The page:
Wine & Spirits
Great Gifts for the Wine Lover on Your List
I’m always astonished at the variety of wine-related gizmos available out there: There are infrared thermometers that take the temperature of unopened bottles of wine, suspended decanters that double as dispensers, expensive motorized chillers that spin and spritz and even sabers for lopping off the necks of Champagne bottles.
In your holiday shopping desperation, you may feel tempted to buy one of these gadgets, which the retailers call “wine accessories.” Surely, Joe doesn’t already have one of those little glass straws that “hyper-volatilize” a wine for tasting. Nor does he need it. More than likely, your gift will go into a drawer and be forgotten until it’s time to hold a yard sale. (And the recipient of that Champagne saber will have you in mind as he waits to be stitched up at the emergency room.)
Let’s face it: All you really need to enjoy a bottle of wine is a corkscrew (and corkscrews are increasingly superfluous with the rise of screw caps) and a glass. Here are some suggestions for gifts that a wine lover will use and enjoy regularly:
Stemware manufacturers want you to believe that you need a different glass for every kind of wine, but I don’t know anyone with enough storage space for all those glasses. Most people can get by with all-purpose wineglasses, or perhaps, larger glasses for reds and smaller ones for whites.
It’s a pleasure to drink out of elegant, thin-rimmed glasses that are big enough to swirl the wine, rather than those chunky glasses you find in many tasting rooms. The gold standard is the Austrian-made Riedel crystal. Riedel’s hand-blown crystal Sommelier series can set you back as much as much as $95 a stem—boy does it hurt when you break one of those babies! I like the handsome Vinum line of machine-blown crystal ($20-$25). Less expensive ($8-$15) and still very nice are Riedel’s Ouverture glasses or German-made stemware from Schott Zwiesel and Spiegelau.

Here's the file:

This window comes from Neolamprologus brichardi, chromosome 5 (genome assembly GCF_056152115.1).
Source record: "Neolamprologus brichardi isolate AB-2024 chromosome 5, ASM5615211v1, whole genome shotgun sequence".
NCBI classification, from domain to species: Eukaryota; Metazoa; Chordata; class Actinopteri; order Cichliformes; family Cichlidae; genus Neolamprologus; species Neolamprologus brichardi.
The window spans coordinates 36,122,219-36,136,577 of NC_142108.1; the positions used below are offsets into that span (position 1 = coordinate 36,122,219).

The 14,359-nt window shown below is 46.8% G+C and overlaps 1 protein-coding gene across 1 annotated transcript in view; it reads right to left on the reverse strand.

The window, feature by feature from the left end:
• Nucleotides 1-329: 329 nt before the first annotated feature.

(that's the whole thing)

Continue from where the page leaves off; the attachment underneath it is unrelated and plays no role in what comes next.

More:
If you know someone who is always struggling with an old corkscrew or cork puller, it’s time for an upgrade. Beware the gimmicky devices: Some are so complicated they come with an instruction manual.
For years, the top choice was the Screwpull Lever model ($90-$150). It’s easy to use, doesn’t require a space-consuming stand and comes with a foil cutter and extra Teflon-covered screw. Now there are inexpensive copycats galore, although some aren’t very sturdy. One that’s very popular and has a good track record is called the Rabbit ($50). Screwpull also has a standard model ($20). It’s slower than the lever types, but easy to use. Just keep twisting in one direction to pierce the cork and extract it.
Some people have trouble mastering the basic waiter’s corkscrew, but a classic Laguiole model ($50-$100 plus) from France would be a good incentive to learn. These elegant corkscrews use materials like animal horn, wood or stainless steel for the handle.
Most wine-related gadgets I see are simply gimmicky, but there are a few that are truly useful. For chilling a wine quickly, the best device I’ve seen is the Rapid Ice ($10), a gel-filled sleeve that you keep in the freezer and then slip over the bottle to chill. In about 10 minutes, the wine is ready to drink. It’s also handy for red wines that get too warm in hot weather. There’s also a fancy model decorated with the art of Guy Buffet ($15).
Stoppers work well for sealing partly consumed bottles of sparkling wine (if that’s a problem around your house) and make great stocking stuffers. A basic one costs $5-$10. And, for people who have difficulty removing the corks initially, there’s a new gadget from Screwpull called the Cork Catcher ($20). Push it onto the top of the bottle and twist the bottle counter-clockwise. The gizmo pulls the cork with a strong pop and then catches it. It reduces the risk of injuries to bystanders—and makes more sense than a saber.